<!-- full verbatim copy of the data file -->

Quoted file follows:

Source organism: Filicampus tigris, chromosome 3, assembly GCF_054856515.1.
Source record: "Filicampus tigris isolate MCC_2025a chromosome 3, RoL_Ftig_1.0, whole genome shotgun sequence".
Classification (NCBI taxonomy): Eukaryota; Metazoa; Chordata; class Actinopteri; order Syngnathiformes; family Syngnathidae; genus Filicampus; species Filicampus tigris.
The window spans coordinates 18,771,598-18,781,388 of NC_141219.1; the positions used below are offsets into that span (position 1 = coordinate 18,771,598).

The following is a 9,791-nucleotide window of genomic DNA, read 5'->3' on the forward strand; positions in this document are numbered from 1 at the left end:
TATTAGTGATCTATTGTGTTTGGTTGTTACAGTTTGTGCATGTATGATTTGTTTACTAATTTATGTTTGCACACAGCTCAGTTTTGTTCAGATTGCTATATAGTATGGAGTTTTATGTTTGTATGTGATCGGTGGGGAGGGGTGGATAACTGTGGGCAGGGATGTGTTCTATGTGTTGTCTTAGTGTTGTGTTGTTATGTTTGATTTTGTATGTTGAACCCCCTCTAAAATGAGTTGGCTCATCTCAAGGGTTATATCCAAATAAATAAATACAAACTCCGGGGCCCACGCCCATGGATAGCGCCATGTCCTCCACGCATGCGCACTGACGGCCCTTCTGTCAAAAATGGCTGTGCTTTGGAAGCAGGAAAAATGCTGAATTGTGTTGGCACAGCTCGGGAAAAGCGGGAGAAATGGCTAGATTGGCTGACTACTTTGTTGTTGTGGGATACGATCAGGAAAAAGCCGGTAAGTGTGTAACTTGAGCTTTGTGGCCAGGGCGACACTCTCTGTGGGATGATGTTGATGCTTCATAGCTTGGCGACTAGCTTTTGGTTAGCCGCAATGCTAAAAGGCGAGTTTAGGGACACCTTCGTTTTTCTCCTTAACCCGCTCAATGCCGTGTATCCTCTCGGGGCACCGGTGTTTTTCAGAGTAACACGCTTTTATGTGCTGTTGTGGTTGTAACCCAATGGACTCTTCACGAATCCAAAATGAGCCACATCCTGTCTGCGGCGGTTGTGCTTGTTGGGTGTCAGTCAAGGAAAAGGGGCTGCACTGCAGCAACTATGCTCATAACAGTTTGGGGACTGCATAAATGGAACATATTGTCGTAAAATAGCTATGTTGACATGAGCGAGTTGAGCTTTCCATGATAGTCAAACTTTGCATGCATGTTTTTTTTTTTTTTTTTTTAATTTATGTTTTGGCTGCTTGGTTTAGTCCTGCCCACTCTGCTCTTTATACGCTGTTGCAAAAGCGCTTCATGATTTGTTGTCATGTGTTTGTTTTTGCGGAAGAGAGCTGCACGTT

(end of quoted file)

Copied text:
Source organism: Filicampus tigris, chromosome 3, assembly GCF_054856515.1.
Source record: "Filicampus tigris isolate MCC_2025a chromosome 3, RoL_Ftig_1.0, whole genome shotgun sequence".
Classification (NCBI taxonomy): Eukaryota; Metazoa; Chordata; class Actinopteri; order Syngnathiformes; family Syngnathidae; genus Filicampus; species Filicampus tigris.
The window spans coordinates 18,771,598-18,781,388 of NC_141219.1; the positions used below are offsets into that span (position 1 = coordinate 18,771,598).

The following is a 9,791-nucleotide window of genomic DNA, read 5'->3' on the forward strand; positions in this document are numbered from 1 at the left end:
TATTAGTGATCTATTGTGTTTGGTTGTTACAGTTTGTGCATGTATGATTTGTTTACTAATTTATGTTTGCACACAGCTCAGTTTTGTTCAGATTGCTATATAGTATGGAGTTTTATGTTTGTATGTGATCGGTGGGGAGGGGTGGATAACTGTGGGCAGGGATGTGTTCTATGTGTTGTCTTAGTGTTGTGTTGTTATGTTTGATTTTGTATGTTGAACCCCCTCTAAAATGAGTTGGCTCATCTCAAGGGTTATATCCAAATAAATAAATACAAACTCCGGGGCCCACGCCCATGGATAGCGCCATGTCCTCCACGCATGCGCACTGACGGCCCTTCTGTCAAAAATGGCTGTGCTTTGGAAGCAGGAAAAATGCTGAATTGTGTTGGCACAGCTCGGGAAAAGCGGGAGAAATGGCTAGATTGGCTGACTACTTTGTTGTTGTGGGATACGATCAGGAAAAAGCCGGTAAGTGTGTAACTTGAGCTTTGTGGCCAGGGCGACACTCTCTGTGGGATGATGTTGATGCTTCATAGCTTGGCGACTAGCTTTTGGTTAGCCGCAATGCTAAAAGGCGAGTTTAGGGACACCTTCGTTTTTCTCCTTAACCCGCTCAATGCCGTGTATCCTCTCGGGGCACCGGTGTTTTTCAGAGTAACACGCTTTTATGTGCTGTTGTGGTTGTAACCCAATGGACTCTTCACGAATCCAAAATGAGCCACATCCTGTCTGCGGCGGTTGTGCTTGTTGGGTGTCAGTCAAGGAAAAGGGGCTGCACTGCAGCAACTATGCTCATAACAGTTTGGGGACTGCATAAATGGAACATATTGTCGTAAAATAGCTATGTTGACATGAGCGAGTTGAGCTTTCCATGATAGTCAAACTTTGCATGCATGTTTTTTTTTTTTTTTTTTTAATTTATGTTTTGGCTGCTTGGTTTAGTCCTGCCCACTCTGCTCTTTATACGCTGTTGCAAAAGCGCTTCATGATTTGTTGTCATGTGTTTGTTTTTGCGGAAGAGAGCTGCACGTT